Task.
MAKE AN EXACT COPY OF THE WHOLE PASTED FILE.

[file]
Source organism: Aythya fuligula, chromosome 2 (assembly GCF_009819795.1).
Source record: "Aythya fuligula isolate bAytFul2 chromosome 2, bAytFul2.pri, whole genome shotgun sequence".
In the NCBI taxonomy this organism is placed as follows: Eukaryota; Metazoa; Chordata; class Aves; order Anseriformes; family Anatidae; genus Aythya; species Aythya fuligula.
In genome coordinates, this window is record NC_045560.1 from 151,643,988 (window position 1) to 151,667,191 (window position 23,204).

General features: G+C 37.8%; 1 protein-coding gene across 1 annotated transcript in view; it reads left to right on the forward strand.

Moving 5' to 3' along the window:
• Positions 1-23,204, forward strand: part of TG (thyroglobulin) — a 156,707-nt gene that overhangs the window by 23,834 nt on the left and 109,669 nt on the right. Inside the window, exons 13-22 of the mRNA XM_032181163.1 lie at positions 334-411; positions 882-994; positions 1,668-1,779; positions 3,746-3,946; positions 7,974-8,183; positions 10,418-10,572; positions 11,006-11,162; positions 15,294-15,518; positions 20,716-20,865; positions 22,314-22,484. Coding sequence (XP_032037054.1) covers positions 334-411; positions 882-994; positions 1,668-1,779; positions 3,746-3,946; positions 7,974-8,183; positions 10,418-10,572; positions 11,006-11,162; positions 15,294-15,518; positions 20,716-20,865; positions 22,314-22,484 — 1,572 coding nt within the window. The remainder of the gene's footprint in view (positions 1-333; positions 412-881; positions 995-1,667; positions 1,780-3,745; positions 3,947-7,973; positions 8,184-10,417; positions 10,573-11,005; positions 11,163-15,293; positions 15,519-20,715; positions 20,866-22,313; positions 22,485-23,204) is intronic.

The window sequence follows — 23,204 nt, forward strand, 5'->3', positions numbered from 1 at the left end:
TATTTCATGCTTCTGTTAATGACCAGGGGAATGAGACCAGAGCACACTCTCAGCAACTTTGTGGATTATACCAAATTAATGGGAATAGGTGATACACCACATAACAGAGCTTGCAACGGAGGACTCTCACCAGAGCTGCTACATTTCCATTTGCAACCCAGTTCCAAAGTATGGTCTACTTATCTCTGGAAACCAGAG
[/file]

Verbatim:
Source organism: Aythya fuligula, chromosome 2 (assembly GCF_009819795.1).
Source record: "Aythya fuligula isolate bAytFul2 chromosome 2, bAytFul2.pri, whole genome shotgun sequence".
In the NCBI taxonomy this organism is placed as follows: Eukaryota; Metazoa; Chordata; class Aves; order Anseriformes; family Anatidae; genus Aythya; species Aythya fuligula.
In genome coordinates, this window is record NC_045560.1 from 151,643,988 (window position 1) to 151,667,191 (window position 23,204).

General features: G+C 37.8%; 1 protein-coding gene across 1 annotated transcript in view; it reads left to right on the forward strand.

Moving 5' to 3' along the window:
• Positions 1-23,204, forward strand: part of TG (thyroglobulin) — a 156,707-nt gene that overhangs the window by 23,834 nt on the left and 109,669 nt on the right. Inside the window, exons 13-22 of the mRNA XM_032181163.1 lie at positions 334-411; positions 882-994; positions 1,668-1,779; positions 3,746-3,946; positions 7,974-8,183; positions 10,418-10,572; positions 11,006-11,162; positions 15,294-15,518; positions 20,716-20,865; positions 22,314-22,484. Coding sequence (XP_032037054.1) covers positions 334-411; positions 882-994; positions 1,668-1,779; positions 3,746-3,946; positions 7,974-8,183; positions 10,418-10,572; positions 11,006-11,162; positions 15,294-15,518; positions 20,716-20,865; positions 22,314-22,484 — 1,572 coding nt within the window. The remainder of the gene's footprint in view (positions 1-333; positions 412-881; positions 995-1,667; positions 1,780-3,745; positions 3,947-7,973; positions 8,184-10,417; positions 10,573-11,005; positions 11,163-15,293; positions 15,519-20,715; positions 20,866-22,313; positions 22,485-23,204) is intronic.

The window sequence follows — 23,204 nt, forward strand, 5'->3', positions numbered from 1 at the left end:
TATTTCATGCTTCTGTTAATGACCAGGGGAATGAGACCAGAGCACACTCTCAGCAACTTTGTGGATTATACCAAATTAATGGGAATAGGTGATACACCACATAACAGAGCTTGCAACGGAGGACTCTCACCAGAGCTGCTACATTTCCATTTGCAACCCAGTTCCAAAGTATGGTCTACTTATCTCTGGAAACCAGAG